Though the terms are sometimes used interchangeably, flat lining is not quite the same thing as interlining.  These days (according to Shaeffer’s Sewing for the Apparel Industry) interlining is used to mean the same thing to as interfacing, whereas flat lining is an underlining, and is never fused.  According to the Singer Sewing Book interlining is meant to add warmth and bulk, while flat lining or interfacings adds strength and support, but bulk and warmth should be avoided.

When picking a flat lining fabric, pick a fabric that, when it is combined with your outer fabric, will have all the qualities that you want the finished piece to have.  The best flat lining fabrics are very strong for their weight/bulk, and very stable.

If you want a to add strength to a thin silk for a summer wedding dress, while keeping it light and cool, flat line with silk organza.  If you need to stabilise a ‘squidgy’ and moveable piece of fabric (one with a high sheer rate) pick a very stable, but thin fabric.  Coutil can be used as the flat lining to an attractive but not-strong-enough-for-corsetmaking fashion fabric, so that you can make a corset out of the fashion fabric.  If your outer fabric is strong and stable on its own, but you still want a layer of fabric between your outer and you without a traditional lining, a soft, fine muslin/calico is ideal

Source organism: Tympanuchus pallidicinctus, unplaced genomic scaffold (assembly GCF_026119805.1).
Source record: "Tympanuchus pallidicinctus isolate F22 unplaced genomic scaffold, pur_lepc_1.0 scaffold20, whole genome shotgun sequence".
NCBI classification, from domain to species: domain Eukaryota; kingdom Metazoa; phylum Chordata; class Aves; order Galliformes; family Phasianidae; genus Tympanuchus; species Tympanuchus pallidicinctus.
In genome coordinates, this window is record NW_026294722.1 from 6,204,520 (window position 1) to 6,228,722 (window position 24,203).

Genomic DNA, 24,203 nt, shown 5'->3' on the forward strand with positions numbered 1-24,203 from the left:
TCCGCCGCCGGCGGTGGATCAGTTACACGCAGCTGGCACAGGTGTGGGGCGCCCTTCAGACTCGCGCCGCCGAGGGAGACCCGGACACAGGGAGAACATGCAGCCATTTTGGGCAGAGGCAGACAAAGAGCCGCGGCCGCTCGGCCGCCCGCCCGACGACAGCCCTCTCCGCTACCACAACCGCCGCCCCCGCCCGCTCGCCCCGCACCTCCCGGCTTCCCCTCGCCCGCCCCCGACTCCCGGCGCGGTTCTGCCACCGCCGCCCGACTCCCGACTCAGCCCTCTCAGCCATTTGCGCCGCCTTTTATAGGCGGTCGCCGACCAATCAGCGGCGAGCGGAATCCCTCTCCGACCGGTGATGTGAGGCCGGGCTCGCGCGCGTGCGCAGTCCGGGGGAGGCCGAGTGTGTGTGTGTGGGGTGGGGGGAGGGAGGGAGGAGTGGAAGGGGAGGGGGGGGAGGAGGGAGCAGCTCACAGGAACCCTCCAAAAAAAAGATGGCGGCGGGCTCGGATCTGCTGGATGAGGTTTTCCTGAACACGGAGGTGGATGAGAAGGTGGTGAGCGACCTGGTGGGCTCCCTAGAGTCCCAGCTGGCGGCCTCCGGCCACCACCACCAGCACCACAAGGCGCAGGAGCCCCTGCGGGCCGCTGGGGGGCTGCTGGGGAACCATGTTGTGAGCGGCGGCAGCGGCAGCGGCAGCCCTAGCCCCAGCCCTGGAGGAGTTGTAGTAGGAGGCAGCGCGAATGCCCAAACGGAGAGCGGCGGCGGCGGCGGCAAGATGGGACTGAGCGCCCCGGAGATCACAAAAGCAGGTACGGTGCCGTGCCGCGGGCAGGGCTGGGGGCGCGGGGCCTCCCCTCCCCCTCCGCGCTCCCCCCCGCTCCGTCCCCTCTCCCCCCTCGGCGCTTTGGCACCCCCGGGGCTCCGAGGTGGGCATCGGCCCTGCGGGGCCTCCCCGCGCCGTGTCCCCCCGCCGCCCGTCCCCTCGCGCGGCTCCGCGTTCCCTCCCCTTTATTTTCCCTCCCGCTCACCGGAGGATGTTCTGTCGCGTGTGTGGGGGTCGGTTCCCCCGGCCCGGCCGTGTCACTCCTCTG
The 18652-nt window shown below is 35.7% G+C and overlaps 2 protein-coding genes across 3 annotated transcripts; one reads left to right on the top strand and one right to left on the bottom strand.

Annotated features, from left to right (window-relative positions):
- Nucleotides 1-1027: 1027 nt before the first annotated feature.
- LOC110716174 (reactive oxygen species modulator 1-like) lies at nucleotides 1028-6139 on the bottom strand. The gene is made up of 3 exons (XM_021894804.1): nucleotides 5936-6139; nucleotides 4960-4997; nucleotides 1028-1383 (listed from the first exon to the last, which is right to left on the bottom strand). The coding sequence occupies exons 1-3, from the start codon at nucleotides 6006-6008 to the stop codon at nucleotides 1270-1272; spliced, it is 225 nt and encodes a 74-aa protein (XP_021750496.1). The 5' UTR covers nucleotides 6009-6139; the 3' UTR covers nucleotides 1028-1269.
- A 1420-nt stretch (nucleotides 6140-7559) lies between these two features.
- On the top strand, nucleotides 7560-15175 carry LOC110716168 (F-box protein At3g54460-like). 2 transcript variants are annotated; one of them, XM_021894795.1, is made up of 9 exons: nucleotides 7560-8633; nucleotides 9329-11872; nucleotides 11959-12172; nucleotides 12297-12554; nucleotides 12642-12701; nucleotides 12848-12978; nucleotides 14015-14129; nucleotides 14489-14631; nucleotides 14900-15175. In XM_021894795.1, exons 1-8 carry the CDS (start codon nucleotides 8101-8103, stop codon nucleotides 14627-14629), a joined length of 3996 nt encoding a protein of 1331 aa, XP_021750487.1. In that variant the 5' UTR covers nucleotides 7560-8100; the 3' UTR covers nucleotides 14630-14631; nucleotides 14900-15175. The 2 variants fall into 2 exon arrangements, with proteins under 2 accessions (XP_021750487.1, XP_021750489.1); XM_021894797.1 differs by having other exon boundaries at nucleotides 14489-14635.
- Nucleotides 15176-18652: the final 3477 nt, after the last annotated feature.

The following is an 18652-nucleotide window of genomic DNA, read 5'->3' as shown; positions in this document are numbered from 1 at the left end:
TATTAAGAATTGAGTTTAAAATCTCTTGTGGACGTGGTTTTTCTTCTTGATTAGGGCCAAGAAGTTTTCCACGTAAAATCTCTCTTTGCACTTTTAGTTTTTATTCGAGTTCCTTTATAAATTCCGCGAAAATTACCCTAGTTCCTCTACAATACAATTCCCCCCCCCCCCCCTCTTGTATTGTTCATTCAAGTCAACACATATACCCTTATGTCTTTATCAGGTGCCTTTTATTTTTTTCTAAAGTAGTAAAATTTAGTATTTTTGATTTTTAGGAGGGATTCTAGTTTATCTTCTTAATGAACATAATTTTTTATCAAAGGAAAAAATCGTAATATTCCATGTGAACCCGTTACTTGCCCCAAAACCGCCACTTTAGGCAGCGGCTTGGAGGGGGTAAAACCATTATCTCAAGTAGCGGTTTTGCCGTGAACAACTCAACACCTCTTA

Victorian bodices, from Worth creations to those made by humble local dresmakers, are almost always flat lined.  One of the most common flat-lining materials seen in Victorian bodices is a thin crisp-but-soft polished cotton, often in an unbleached brown:

Bodice of Yellow Silk Crepe and Brown Velvet with Embroidery, 1897-8, Antique Textile

Bodice of Yellow Silk Crepe and Brown Velvet with Embroidery, 1897-8, Antique Textile

There are also many examples flat lined in what is essentially a fine, soft cotton muslin, and many examples flat-lined in silk – usually a thin taffeta.

Dress of French Blue with Wide Gray Stripes Silk Taffeta with Two Bodices C 1860, via eBay

Dress of French Blue with Wide Gray Stripes Silk Taffeta with Two Bodices C 1860, via eBay

Emily's dress (bodice detail), 1903, Te Manawa Museum

Emily’s dress (bodice detail), silk with cotton lining, 1903, Te Manawa Arts & Cultural Centre